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Wednesday, February 20 , 2019, 1:59 am | Fair 43º


Construction Suspended on Suicide Barrier for Cold Spring Canyon Bridge

A judge rules that Caltrans must get more public input on the environmental effects of the project

Construction of the Cold Spring Canyon Bridge suicide-prevention barrier has been temporarily suspended after a judge ruled Tuesday that Caltrans was partially noncompliant with the California Environmental Quality Act.

The civil suit was filed by Friends of the Bridge, a group of citizens represented by attorney Marc Chytilo.

Santa Barbara County Superior Court Judge Thomas Anderle issued a long ruling, writing that the draft environmental impact report didn’t address mitigation measures for historical and aesthetic impacts and didn’t identify which of the design options would be used — “thereby effectively precluding any public comment about or public participation in the development of mitigation measures.” The final document wasn’t released or circulated among the public before the project was approved.

Therefore, the project’s approval and final EIR certification were vacated, meaning Caltrans must recirculate the final EIR for public comment. All other grounds raised by Friends of the Bridge in the lawsuit — all related to procedural issues — were denied.

The ruling doesn’t apply to the advisability of constructing a barrier, merely the compliance with CEQA, and “also will likely have no impact on the ultimate determination of whether or not a suicide barrier will be constructed on the Cold Spring Bridge.”

At Tuesday’s hearing, Caltrans was represented by Ankush Agarwal, who argued that the final EIR had no substantial design, impact or mitigation measure changes from the draft.

“Recirculation is just another opportunity to comment on simple refinements,” Agarwal said.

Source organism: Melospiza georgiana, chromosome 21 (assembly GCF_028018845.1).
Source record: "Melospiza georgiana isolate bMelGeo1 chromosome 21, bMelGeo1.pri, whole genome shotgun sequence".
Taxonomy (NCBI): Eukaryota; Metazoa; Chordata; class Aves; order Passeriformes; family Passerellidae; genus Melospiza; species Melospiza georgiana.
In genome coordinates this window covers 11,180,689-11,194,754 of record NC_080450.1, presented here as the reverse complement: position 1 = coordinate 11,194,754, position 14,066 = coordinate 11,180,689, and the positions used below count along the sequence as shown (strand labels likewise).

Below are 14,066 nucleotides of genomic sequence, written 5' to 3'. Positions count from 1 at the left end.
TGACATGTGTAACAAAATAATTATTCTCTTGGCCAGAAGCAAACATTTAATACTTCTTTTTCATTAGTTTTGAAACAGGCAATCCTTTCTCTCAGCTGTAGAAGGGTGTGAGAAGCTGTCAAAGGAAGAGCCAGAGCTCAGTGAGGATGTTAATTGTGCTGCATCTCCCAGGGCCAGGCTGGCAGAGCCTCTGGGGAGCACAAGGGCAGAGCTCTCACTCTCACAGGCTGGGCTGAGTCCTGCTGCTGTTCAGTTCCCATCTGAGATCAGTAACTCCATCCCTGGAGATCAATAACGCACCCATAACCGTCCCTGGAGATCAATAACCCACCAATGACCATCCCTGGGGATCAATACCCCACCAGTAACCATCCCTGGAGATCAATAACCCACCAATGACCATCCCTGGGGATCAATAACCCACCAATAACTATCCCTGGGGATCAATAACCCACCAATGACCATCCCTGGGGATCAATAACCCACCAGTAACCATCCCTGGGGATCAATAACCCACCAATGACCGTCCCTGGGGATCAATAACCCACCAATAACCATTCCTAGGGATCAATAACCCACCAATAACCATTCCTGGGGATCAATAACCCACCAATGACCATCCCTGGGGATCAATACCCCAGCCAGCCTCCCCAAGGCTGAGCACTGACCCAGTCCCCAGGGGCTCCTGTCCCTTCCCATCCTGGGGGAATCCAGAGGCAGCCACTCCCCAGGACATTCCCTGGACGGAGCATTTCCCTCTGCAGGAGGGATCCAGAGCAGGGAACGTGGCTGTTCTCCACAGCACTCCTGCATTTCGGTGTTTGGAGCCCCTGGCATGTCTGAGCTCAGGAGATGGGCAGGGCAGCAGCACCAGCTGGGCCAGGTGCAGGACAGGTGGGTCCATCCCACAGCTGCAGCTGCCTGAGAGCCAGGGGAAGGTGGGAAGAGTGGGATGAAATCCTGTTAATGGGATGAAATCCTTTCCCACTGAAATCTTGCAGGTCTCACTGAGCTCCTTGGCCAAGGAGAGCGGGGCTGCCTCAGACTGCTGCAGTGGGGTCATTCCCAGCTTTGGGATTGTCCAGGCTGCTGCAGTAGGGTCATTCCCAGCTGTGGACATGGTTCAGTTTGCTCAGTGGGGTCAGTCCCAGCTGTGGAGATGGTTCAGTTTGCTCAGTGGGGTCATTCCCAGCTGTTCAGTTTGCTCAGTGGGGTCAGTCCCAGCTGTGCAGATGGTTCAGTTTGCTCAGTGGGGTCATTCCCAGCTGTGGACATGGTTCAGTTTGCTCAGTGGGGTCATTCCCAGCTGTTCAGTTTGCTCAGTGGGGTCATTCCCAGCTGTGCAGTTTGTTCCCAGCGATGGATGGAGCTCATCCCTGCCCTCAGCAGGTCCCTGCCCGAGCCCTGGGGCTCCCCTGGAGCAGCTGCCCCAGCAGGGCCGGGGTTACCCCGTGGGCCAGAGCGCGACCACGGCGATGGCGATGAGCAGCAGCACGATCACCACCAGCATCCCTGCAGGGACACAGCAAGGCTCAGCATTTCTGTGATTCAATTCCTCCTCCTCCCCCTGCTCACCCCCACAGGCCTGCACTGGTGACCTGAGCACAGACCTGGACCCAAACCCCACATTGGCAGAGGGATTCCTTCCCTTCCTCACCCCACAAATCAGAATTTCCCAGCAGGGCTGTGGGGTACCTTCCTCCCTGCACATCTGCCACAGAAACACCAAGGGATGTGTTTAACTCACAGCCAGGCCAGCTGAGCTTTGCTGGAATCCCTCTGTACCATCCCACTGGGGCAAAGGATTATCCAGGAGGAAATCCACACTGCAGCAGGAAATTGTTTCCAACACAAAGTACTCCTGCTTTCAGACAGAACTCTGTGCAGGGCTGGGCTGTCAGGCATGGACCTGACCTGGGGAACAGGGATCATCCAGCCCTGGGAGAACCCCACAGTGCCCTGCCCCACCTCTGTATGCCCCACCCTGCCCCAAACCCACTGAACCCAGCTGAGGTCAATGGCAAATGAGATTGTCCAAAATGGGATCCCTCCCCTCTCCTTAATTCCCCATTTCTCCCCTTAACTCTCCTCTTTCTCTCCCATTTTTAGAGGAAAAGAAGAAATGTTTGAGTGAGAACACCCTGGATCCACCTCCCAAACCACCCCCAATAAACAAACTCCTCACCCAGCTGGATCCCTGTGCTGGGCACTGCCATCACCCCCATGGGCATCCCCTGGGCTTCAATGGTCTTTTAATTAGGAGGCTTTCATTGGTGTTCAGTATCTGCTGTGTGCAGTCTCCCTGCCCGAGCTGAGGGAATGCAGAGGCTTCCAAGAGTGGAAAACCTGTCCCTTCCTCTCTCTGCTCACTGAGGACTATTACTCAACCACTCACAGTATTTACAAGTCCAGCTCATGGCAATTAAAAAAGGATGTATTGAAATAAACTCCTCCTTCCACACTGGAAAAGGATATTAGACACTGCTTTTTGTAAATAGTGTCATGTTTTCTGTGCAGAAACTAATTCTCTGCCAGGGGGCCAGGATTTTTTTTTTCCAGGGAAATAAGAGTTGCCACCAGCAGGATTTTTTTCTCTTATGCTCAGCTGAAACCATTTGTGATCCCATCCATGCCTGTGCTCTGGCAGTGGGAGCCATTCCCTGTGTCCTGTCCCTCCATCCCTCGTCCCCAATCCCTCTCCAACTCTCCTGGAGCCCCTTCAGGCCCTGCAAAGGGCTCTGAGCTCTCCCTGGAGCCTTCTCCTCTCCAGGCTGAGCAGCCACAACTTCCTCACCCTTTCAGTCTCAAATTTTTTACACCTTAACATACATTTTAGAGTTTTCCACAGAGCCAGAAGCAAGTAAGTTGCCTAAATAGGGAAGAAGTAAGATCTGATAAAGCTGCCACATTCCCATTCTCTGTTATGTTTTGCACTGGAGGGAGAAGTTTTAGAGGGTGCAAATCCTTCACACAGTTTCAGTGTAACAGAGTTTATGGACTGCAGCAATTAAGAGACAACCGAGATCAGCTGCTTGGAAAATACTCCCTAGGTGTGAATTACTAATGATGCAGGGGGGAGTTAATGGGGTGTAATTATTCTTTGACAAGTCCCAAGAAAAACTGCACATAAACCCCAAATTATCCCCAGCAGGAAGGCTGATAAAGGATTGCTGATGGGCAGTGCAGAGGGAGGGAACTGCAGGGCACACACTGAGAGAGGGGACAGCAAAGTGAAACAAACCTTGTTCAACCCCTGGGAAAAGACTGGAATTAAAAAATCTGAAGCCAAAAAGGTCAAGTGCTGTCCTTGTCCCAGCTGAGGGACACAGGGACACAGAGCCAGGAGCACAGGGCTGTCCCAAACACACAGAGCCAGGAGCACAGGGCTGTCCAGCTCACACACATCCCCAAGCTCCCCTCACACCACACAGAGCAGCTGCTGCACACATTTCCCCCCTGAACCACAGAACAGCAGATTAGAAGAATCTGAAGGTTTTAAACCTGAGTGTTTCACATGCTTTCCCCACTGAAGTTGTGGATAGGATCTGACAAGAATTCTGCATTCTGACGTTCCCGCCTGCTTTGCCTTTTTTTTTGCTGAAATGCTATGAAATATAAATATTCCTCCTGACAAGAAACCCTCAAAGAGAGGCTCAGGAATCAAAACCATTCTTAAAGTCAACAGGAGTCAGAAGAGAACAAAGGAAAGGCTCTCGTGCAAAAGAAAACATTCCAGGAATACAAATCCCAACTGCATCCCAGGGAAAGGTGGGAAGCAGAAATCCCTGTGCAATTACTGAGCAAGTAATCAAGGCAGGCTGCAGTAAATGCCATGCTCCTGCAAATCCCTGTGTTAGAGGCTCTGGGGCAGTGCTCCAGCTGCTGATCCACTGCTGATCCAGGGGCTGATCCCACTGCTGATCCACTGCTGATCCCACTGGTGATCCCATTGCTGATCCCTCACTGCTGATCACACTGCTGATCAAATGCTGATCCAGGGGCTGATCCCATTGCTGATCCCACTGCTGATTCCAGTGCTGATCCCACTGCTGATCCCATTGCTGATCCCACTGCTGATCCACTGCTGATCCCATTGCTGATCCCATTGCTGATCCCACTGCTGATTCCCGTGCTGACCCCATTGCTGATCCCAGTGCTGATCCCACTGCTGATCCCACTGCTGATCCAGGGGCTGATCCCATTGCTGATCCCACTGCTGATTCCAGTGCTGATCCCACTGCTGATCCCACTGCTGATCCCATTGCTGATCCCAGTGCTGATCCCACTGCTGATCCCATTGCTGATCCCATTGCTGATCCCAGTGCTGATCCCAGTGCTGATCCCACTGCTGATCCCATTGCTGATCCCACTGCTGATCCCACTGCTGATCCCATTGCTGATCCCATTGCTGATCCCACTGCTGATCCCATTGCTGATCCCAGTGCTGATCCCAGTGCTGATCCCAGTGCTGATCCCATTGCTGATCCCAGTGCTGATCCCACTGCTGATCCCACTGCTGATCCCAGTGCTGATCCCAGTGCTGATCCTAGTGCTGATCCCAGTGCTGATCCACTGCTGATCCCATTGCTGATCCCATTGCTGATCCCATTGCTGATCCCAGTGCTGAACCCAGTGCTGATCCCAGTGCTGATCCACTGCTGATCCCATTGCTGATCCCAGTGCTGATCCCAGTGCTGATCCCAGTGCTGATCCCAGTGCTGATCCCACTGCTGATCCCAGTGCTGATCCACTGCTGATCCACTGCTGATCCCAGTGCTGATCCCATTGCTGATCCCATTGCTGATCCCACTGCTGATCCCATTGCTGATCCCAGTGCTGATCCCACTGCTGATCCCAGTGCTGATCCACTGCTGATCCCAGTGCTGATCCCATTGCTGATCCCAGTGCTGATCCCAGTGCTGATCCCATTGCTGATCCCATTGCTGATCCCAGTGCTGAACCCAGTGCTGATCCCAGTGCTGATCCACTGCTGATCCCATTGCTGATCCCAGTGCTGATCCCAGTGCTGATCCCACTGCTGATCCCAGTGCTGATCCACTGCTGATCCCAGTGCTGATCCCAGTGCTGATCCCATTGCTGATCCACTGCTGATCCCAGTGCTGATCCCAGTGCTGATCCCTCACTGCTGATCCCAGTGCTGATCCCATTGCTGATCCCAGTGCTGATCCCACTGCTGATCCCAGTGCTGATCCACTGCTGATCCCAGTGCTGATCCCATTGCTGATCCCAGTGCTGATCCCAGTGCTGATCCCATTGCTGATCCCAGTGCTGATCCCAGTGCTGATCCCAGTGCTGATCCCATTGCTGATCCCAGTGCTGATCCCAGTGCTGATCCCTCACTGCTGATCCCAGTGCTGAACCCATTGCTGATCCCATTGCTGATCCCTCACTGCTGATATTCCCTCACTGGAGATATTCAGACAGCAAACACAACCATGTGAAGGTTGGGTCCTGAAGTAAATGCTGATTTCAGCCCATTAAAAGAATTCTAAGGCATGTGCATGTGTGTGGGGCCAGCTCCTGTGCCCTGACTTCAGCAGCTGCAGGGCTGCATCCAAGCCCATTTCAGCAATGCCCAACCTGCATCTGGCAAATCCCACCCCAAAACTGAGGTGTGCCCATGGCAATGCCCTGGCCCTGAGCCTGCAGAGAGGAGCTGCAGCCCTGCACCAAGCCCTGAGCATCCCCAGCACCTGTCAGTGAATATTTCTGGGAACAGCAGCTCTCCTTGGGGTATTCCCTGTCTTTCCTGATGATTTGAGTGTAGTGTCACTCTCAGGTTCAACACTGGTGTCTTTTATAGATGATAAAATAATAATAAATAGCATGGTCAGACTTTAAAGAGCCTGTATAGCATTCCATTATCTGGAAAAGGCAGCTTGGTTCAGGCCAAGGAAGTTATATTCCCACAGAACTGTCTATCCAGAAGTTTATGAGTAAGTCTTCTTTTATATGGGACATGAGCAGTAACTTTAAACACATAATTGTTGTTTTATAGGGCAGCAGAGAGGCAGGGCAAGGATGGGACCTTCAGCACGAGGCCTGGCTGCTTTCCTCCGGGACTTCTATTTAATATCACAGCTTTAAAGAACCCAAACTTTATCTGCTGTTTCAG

He said Caltrans was upfront with the public in that the aesthetic and historical impacts couldn’t be entirely mitigated, but the “benefits of this project outweigh the impacts.”

Agarwal and Caltrans public information officer Jim Shivers said they’re committed to moving forward with the project, but added after a post-hearing huddle that they would temporarily suspend construction and fully comply with recirculating the final EIR.

“Basically, they skipped a step and we caught them on it,” Chytilo said.

Chytilo said he was surprised at Agarwal’s intention to proceed with construction — which began June 28 — and Anderle scheduled an Aug. 24 hearing to consider what to do about the construction. At this time, it’s unclear what the state of the bridge will be during the suspension, regarding road closures and construction equipment, Shivers said.

Marc McGinnes, an environmental lawyer, professor and activist who led the Friends of the Bridge in its earliest stages, said the group is “delighted” at the ruling.

“We pointed this out to Caltrans early on,” he said.

Colin Jones, Caltrans’ manager of public and legislative affairs, said Caltrans was concerned from a safety — not emotional — perspective and similarly would pursue erecting a guardrail if people were falling from cliffs in Big Sur, for example.

“People are using our facility to kill themselves,” he said.

The previously approved project is a 9-foot-7-inch grid-mesh barrier on both sides on the span of the bridge. The barrier curves inward at the top.

The estimated cost of the project is about $3 million, including federal stimulus funds and State Highway Operation and Protection Program (SHOPP) funds, Shivers said. Construction costs are estimated at $778,000, and the rest consists of administrative costs.

On whether the extra staff time — in filing additional litigation documents and stalled construction because of Tuesday’s ruling — would increase the cost of the project, Shivers said, “Certainly there is a cost attached to anything that we do.”

Click here to read Noozhawk’s series on the Cold Spring Canyon Bridge.

Noozhawk staff writer Giana Magnoli can be reached at .(JavaScript must be enabled to view this email address).

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